LLC’s Pros and Cons
What are the pros of having an LLC?
Owners of an LLC have many benefits including financial and legal protection similar to corporations without double taxation. Plus, owners are not responsible for business debts. If the business owes money and can’t pay, only their business assets are at risk.
Your business is most likely to benefit from being an LLC if either of these is true:
- You have co-owners or employees: Without an LLC or other business entity, your personal assets are at risk if your business is sued for something a co-owner or employee does. An LLC’s operating structure also helps to avoid conflict and misunderstandings between you and your business partners.
- Your business has significant risks: Some types of businesses are at high risk for failure. Others have both financial and liability risks. For example, multiple LLCs are a common strategy for rental property owners to ensure that financial problems with one rental don’t jeopardize the others—or your own life savings.
LLCs also offer these benefits to small businesses:
- Limited liability protection
- Pass-through taxation
- LLC tax options
- Increased credibility
- Access to business loans and credit
What are the cons of having an LLC?
LLCs offer many benefits but there are some disadvantages including:
- Income taxes: As LLCs are pass-through entities like a sole proprietorship, LLC owners are responsible for paying taxes on their share of LLC income, whether or not they are given a disbursement. This is why LLCs don’t attract investors like a corporation.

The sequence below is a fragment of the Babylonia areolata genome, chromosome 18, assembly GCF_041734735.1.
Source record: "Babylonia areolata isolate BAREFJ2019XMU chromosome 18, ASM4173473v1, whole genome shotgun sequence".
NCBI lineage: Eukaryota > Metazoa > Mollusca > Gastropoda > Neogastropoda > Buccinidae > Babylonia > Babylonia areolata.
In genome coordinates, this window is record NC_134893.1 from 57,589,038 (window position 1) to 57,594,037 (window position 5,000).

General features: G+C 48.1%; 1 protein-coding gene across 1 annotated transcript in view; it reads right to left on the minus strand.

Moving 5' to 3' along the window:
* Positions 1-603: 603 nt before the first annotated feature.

- Documentation: All members must wait until the LLC sends out K-1 forms to complete their personal taxes. For this reason, most investors will not fund LLCs.
How much does it cost to setup an LLC
The main cost of forming a limited liability company (LLC) is the state filing fee. This fee ranges between $40 and $500, depending on your state, excluding add-ons.
In some states, there are additional costs related to LLC formation. For example, you might be required to publish notification about your LLC formation in a state-approved newspaper.
There are two options for forming your LLC:
- Hire a professional LLC formation service to set up your LLC (for an additional small fee)
- Submit the LLC formation documents yourself
If you’re unfamiliar with the LLC formation process, then hiring a professional LLC service may be the best option to ensure a smooth and quick formation.
Two reliable company formation services include:
What do I need to start an LLC?
Unlike some other business structures, you can form an LLC in any state, regardless of your physical business presence.
To start an LLC, you’ll need to:
- 1). Select the State to setup your LLC
- 2). Name Your LLC
- 3). Choose a Registered Agent
- 4). File LLC Articles of Organization
- 5). Create an LLC Operating Agreement
- 6). Get an EIN (Employer Identification Number (EIN)
How do LLCs pay themselves?
LLC’s pay themselves through an owner’s draw. This method of payment essentially transfers a portion of the business’s cash reserves to you for personal use. For multi-member LLCs, these draws are divided among the partners.
Do LLC laws vary by state?
Yes, laws vary regarding LLCs in each state. When you form an LLC, you form it under the laws of a particular state, not the federal laws of the U.S. Each state’s LLC law is unique and other relevant laws including those regarding liability, privacy, and taxes vary from state to state.
How are LLCs taxed?
LLCs profits and losses are passed through to members, who report them on their individual tax returns. LLCs can be taxed as sole proprietorships, partnerships, C corporations or S corporations and this choice allows members of an LLC to minimize their tax burden.
Tom is the founder of Gottagrow.io. He reads the offers, deciphers the details including features, pricing, included services and more to find you the best products and services.